West Sacramento has been ordered to pay $74,667 in costs and to fund a supplemental environmental project to improve the handling of environmental waste at city-operated facilities.
The order issued by Yolo Superior Court Judge Timothy J. Fall was announced Tuesday by Yolo County District Attorney Jeff Reisig. It came after the parties involved reached an agreement on terms of the sanctions in the hazardous waste case. Under the court order, West Sacramento, as a generator of hazardous wastes, will train employees to recognize hazardous waste and to make determinations on proper handling of hazardous wastes at city facilities, according to a District Attorney’s Office news release.
The judgment resulted from an investigation into issues related to the city’s spill-handling protocols and hazardous waste recognition capabilities during normal operations of city facilities, such as the city’s wastewater treatment plant. Agencies involved in the investigation included the California Department of Toxic Substances Control, the Yolo County Environmental Health Department and the District Attorney’s Office.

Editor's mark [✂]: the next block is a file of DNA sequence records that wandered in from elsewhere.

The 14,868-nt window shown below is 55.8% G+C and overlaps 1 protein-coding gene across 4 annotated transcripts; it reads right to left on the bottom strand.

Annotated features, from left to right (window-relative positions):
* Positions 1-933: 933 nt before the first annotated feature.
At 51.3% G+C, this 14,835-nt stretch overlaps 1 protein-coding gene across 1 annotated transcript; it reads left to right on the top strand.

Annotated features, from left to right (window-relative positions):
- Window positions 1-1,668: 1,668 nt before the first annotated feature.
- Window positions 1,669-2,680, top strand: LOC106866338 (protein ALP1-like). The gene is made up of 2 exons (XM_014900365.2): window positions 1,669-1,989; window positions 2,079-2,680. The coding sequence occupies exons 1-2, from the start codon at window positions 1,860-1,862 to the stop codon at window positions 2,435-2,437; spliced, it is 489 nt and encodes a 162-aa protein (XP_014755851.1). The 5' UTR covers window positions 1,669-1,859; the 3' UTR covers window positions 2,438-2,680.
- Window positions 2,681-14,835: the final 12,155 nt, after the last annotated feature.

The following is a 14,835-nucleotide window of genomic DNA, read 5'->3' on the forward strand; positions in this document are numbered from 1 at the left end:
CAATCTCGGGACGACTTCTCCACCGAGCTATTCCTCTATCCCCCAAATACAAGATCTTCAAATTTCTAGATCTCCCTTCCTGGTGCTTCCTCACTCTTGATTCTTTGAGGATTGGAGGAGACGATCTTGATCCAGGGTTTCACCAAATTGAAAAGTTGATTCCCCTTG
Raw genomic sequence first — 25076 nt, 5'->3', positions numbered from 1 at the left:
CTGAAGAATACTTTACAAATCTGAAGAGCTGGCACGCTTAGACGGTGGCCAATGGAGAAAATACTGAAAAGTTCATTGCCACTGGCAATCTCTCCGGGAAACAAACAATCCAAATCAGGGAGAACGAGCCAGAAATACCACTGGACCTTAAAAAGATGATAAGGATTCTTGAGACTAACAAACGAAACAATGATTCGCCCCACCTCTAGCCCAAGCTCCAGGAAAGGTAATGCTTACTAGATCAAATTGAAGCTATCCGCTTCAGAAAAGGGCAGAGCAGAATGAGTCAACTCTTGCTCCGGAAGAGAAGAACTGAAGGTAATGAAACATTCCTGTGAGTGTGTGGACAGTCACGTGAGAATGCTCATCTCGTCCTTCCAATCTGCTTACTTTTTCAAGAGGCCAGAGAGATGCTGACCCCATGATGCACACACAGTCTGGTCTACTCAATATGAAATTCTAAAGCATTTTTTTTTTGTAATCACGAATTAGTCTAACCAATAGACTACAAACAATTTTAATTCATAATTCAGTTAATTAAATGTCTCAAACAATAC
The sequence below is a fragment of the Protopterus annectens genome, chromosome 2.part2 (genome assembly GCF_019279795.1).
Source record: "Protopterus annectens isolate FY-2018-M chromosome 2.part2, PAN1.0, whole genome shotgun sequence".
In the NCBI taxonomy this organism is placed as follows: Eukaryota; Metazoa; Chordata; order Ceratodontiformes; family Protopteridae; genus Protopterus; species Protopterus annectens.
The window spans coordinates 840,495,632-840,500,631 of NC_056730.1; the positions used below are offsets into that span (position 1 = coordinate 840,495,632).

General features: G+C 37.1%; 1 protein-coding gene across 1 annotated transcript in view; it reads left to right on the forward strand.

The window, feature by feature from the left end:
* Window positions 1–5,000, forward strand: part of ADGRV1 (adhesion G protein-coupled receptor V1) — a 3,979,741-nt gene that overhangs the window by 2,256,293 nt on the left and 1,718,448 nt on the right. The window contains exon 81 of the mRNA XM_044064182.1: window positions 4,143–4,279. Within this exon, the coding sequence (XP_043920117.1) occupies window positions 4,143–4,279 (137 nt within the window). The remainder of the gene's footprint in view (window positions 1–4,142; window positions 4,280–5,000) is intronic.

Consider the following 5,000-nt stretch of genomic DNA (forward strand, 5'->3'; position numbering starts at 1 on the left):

“Appropriate employee training when handling hazardous wastes is essential and now has been enhanced at city facilities,” Reisig said in a written statement. “We appreciate the cooperation of city of West Sacramento staff, and their agreement will provide necessary training for local Yolo County businesses and is a significant step toward protection of our environment and public health.”
Prosecutors alerted the city to alleged violations in late 2013 and city staff members were cooperative throughout the investigation, the District Attorney’s Office reported. The city has adopted and implemented new policies, procedures and training programs designed to properly train employees regarding all facets of hazardous waste handling. To implement the supplemental environmental project, the city will fund five years of hazardous waste and hazardous material training for Yolo County businesses.